This vegan bourguignon is rich and savory, filled with both chewy seitan (say-tan); a traditional wheat meat, rich in protein, along with red beans and mushrooms in an umami-rich gravy. This hearty vegetarian dish is elegant and satisfying, yet is significantly lower in fat and calories than the original French dish made from beef. This is one of those really hearty meals that vegans, vegetarians and meat lovers alike will all enjoy.
Serve with boiled potatoes, a fresh green salad and a glass of burgundy wine.
If you’re having company and would like to do something extra special, fill individual ramekins with the bourguignon, then top with puff pastry (Pepperidge Farm brand is vegan, though not a health food). Bake and serve for an impressive and decadent special occasion meal.
For a casual weeknight dinner, serve over noodles, such as a whole wheat fettuccine or paparadelle.
Ingredients include, from left: frozen pearl onions, balsamic vinegar, low-sodium tamari, cremini mushrooms, garlic, organic low-sodium vegetable broth, thyme, a bay leaf and herbs de provence, organic cornstarch to thicken the sauce, 2 packages of seitan, dry red wine, organic low-sodium vegetable juice (like V8), a can of kidney beans and carrots.
Seitan is a traditional wheat meat made from gluten – the protein part of wheat. Sweet Earth brand makes good quality seitan that you can find at your natural foods store. It comes in strips, slices or ground. I bought strips and cut it into chunks for this recipe. It’s very meaty in texture and each serving has only 2 grams of fat, no cholesterol and 29 grams of protein!!
Obviously, if you are allergic to gluten, don’t eat it. Just substitute tempeh instead and it will be divine!
Here is the stew as it’s cooking on a chilly winter evening. It only takes about 30 minutes to cook (remember to remove the bay leaf before serving)!
Dinner’s ready! Please let me know if you make this dish and leave a comment or tag me on Instagram @emily.a.honeycutt. I’d love to hear from you! Happy holidays!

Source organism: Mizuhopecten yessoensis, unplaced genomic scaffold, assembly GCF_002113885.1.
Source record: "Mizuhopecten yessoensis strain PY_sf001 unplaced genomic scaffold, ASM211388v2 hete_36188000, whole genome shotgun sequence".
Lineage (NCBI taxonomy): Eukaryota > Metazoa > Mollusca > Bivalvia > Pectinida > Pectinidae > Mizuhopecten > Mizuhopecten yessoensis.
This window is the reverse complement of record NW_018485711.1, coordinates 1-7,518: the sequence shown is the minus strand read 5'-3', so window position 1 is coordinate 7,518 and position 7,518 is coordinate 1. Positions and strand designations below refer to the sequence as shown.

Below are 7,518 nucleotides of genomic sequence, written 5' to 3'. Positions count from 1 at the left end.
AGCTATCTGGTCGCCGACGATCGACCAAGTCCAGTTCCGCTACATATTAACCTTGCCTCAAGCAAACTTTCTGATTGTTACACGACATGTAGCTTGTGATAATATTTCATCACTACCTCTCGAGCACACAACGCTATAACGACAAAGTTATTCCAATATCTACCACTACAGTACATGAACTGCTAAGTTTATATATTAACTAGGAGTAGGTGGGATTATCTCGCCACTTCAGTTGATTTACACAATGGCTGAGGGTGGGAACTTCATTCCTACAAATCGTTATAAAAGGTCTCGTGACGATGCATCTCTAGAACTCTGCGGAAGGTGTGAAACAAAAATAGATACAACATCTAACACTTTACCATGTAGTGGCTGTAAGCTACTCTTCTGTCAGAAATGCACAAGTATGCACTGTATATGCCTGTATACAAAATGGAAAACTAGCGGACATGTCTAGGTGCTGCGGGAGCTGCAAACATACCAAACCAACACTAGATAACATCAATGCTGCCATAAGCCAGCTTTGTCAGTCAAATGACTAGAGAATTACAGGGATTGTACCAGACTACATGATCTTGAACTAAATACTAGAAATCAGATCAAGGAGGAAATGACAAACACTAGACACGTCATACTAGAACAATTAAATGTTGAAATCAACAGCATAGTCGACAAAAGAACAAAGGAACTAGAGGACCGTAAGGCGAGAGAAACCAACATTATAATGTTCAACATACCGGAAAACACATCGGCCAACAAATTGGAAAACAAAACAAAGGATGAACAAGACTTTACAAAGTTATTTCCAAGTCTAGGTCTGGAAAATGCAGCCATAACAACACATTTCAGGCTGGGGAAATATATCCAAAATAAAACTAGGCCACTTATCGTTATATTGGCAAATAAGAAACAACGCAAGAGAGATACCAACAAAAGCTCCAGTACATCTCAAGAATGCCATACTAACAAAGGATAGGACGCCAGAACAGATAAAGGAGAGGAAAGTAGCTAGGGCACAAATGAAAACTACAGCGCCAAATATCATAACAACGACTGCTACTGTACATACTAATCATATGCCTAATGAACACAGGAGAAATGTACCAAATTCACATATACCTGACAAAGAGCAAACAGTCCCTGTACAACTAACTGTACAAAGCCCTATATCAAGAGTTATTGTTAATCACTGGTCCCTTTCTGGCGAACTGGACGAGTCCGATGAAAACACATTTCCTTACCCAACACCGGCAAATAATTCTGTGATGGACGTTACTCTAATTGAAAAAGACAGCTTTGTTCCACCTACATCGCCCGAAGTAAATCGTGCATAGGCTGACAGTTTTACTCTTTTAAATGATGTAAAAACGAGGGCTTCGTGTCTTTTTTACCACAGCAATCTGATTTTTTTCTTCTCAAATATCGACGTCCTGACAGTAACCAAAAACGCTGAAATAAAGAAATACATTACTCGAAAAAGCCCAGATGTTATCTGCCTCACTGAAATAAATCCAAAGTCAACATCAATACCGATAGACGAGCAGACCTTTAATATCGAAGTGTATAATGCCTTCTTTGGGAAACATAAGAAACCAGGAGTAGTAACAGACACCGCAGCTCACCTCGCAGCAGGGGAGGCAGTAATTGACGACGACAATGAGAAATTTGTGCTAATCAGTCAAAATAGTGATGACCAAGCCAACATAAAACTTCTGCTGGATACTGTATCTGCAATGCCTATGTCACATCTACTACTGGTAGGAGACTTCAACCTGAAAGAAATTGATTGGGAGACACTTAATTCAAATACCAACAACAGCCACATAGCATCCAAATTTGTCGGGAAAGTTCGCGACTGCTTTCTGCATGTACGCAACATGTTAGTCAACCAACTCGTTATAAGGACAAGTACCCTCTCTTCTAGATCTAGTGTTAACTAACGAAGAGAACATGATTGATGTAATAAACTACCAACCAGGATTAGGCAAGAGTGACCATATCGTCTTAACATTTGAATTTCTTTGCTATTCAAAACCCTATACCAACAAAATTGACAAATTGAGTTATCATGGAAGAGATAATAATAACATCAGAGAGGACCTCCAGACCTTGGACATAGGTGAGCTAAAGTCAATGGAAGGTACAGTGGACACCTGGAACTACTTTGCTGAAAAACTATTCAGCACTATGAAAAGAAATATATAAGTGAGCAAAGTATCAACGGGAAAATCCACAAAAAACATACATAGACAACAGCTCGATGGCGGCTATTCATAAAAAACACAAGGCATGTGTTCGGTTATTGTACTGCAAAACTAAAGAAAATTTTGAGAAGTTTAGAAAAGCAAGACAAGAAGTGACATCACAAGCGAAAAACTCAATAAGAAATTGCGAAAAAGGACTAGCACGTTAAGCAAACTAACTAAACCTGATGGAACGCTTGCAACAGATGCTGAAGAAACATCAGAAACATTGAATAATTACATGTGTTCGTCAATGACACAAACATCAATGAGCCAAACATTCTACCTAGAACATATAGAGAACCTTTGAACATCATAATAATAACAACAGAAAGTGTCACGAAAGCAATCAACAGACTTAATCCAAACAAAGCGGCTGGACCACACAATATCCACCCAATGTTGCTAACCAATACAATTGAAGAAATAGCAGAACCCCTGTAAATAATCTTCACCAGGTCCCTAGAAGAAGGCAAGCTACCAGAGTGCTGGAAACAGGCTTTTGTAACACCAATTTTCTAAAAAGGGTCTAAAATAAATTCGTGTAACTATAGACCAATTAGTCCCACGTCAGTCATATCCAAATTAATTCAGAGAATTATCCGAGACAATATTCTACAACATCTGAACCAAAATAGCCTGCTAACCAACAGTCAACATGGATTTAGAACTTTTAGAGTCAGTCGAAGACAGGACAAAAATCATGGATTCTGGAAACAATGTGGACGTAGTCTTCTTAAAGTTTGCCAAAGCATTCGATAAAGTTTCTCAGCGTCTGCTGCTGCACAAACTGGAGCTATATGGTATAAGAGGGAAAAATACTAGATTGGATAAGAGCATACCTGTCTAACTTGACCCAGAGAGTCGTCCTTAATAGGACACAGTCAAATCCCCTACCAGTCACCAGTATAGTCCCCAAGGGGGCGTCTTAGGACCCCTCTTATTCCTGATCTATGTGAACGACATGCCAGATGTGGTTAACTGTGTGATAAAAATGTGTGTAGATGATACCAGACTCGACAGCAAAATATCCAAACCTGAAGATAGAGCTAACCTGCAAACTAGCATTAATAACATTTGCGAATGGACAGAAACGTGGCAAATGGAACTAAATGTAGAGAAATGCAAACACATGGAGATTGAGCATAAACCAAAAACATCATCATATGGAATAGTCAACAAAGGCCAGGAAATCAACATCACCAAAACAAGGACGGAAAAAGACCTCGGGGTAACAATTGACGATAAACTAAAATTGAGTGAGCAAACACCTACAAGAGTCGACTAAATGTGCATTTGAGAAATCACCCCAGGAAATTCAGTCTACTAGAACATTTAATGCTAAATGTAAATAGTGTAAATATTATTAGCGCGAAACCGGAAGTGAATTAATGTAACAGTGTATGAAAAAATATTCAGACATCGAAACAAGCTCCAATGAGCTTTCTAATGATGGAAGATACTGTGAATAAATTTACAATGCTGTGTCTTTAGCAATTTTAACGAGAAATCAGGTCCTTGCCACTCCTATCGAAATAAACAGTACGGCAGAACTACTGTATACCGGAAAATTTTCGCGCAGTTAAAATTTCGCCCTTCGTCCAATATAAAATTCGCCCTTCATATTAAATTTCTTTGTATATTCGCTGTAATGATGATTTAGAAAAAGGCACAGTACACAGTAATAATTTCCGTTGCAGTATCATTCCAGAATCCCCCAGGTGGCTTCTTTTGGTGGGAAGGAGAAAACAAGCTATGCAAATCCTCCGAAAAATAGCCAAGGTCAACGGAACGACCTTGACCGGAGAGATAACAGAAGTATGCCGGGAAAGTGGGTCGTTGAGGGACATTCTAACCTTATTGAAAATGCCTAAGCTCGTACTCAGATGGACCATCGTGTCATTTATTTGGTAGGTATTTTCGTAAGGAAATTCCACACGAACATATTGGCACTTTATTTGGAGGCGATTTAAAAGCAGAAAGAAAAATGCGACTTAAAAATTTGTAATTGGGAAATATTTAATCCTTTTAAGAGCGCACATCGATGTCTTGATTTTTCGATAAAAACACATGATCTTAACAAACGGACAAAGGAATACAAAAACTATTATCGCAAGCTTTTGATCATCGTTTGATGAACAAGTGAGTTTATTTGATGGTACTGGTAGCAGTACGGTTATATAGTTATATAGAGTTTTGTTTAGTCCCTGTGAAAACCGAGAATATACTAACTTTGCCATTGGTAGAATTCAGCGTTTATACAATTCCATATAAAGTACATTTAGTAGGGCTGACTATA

- 8 ounces cremini (baby bella) mushrooms, cut into thick slices (about 2¾ cups)
- 2 cups carrots, cut diagonally into thick ½-inch slices (about 6 smallish carrots)
- 1 cup frozen whole (pearl) onions
- 4 garlic cloves, minced
- 1 tablespoon fresh minced thyme leaves or 2 teaspoons dried thyme leaves
- 2 teaspoons dried Herbs de Provence
- 1 bay leaf
- 1 cup dry red wine
- 1 cup organic low-sodium tomato or vegetable juice (similar to V8)
- 3 cups low-sodium vegetable broth
- 2 tablespoons low-sodium tamari (OMIT unless vegetable broth is LOW SODIUM or stew gravy will be too salty)
- 2 tablespoons cornstarch, arrowroot or kuzu root + ¼ cup cold water (whisked together)
- 2 (8-ounce) packages seitan, drained and rinsed
- 1 (15-ounce) can kidney beans, drained and rinsed
- 2 teaspoons balsamic vinegar
- Freshly ground black pepper to taste
- Garnish: ¼ cup chopped fresh parsley (optional) or a few leaves of fresh thyme
- Heat a large heavy pot over medium-high heat. Add mushrooms, carrots and onions, and sauté for about 5 minutes. Add the garlic, thyme, herbs de Provence and bay leaf and cook for about 1-2 minutes more.
- Add the wine, vegetable broth, tomato juice, bring to a boil, reduce heat to medium-low and simmer uncovered for 15 minutes.
- Stir in cornstarch + cold water slurry and tamari along with seitan and kidney beans. Bring to a second boil to thicken, reduce heat to medium-low and simmer for another 10 minutes. Turn off heat. Remove bay leaf, stir in balsamic vinegar and season with freshly ground black pepper to taste and serve sprinkled with chopped fresh parsley.
Nutrition Facts: According to the Harvard Health Professionals Study and the Nurses’ Health Study, “Red meat consumption is associated with an increased risk of total, CVD, and cancer mortality. Substitution of other healthy protein sources for red meat is associated with a lower mortality risk.”[i]
Recipe by Emily Honeycutt, 2016. © All Rights Reserved. www.emilyhoneycutt.com
[i] Pan A1, Sun Q, Bernstein AM, Schulze MB, Manson JE, Stampfer MJ, Willett WC, Hu FB. Red meat consumption and mortality: results from 2 prospective cohort studies. Arch Intern Med. 2012 Apr 9;172(7):555-63. doi: 10.1001/archinternmed.2011.2287. Epub 2012 Mar 12.